At the turn of the nineteenth century the British began to expand their colonial designs to encompass the Punjab. To further their interests they took to understanding the Sikh people. Translating Sikh texts would aid in understanding the religious precepts of this hardy and worthy race of people. This paper considers how the British looked at translating Sikh texts over a period of start with the relatively unknown Dr John Leyden (1775-­‐1811), who undertook complete translations of texts like the Bachitra Natak(wondrous drama) and the Prem Sumarag Granth (true path to love). We consider the project to translate the Sikh scriptures by the German philologist Ernest Trumpp (1828-­‐1885). The paper also looks at the contribution made by Max Arthur Macauliffe (1841-­‐1913) in his magnus opus, The Sikh Religion. The translations can be assessed by comparing the pre-­‐colonial and colonial views of Sikh works.

Sikhs’ Religious Dress Codes in Italy

Sabrina Pastorelli


Italian contemporary society, like other European countries faced with increasing religious diversity, needs to regulate and/or accommodate the plurality of religious belongings on the basis of its historical tradition while taking into account some relatively new religious symbols and dress codes. In recent times there have been heated debates at the EU level about the wearing of religious symbols and dress codes in the public space. This paper aims at drawing a picture of the Italian response to new religious symbols and dress codes. Drawing upon state public management, media approach and judicial treatment, the dress codes issues concerning the Sikhs in Italy are compared with those of other religious communities.

This research was part of the RELIGARE project, a three years research, funded by the European Commission on the religious diversity and secular models in Europe.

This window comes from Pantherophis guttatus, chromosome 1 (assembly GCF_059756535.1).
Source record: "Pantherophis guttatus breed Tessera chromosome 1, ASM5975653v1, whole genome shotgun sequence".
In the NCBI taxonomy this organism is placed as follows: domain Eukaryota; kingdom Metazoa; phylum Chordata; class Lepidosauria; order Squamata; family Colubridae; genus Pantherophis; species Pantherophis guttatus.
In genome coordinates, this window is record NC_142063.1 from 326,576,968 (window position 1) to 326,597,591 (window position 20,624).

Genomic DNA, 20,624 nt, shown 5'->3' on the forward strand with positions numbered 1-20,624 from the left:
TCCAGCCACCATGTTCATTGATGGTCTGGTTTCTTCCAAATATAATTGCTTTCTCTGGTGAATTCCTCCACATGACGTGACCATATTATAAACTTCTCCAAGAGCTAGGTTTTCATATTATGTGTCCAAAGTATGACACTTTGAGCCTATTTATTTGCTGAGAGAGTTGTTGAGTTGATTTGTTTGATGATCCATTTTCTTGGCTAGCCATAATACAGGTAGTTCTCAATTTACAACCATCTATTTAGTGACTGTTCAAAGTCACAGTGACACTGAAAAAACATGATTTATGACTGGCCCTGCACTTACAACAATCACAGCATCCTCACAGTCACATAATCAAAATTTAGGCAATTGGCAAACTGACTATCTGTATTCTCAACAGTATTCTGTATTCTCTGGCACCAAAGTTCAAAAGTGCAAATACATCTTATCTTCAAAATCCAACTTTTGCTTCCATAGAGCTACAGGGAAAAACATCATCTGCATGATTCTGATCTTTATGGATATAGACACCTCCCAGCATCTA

The Poet and History: Harinder Singh Mahboob’s Sikh Historiography

Prabhsharandeep Sandhu


Recently, scholars have taken an increasing interest in the historiography of religious communities. Some have argued that we must rely on non-­‐traditional sources of history, such as oral texts or folk memory, in order to study diverse, non-­‐western communities. Others have argued that the very idea of history as a linear sequence of events is problematic and culturally specific. In this paper, I will address how one contemporary Sikh poet and scholar, Harinder Singh Mahboob (1937– 2010) treats the subject of Sikh history, and will discuss what Mahboob can contribute to an alternative vision of Sikh historiography. Through a close reading and interpretation of Mahboob’s poetry, I will argue that Mahboob’s writing develops and performs a Sikh-­‐inspired approach to history, one that does not rely upon factual details and empirical sources. Mahboob’s writings are an instructive case study to understand how a poet may creatively intervene in religious historiography.


Conference website: http://www.ucc.ie/en/religion/research/macauliffe2014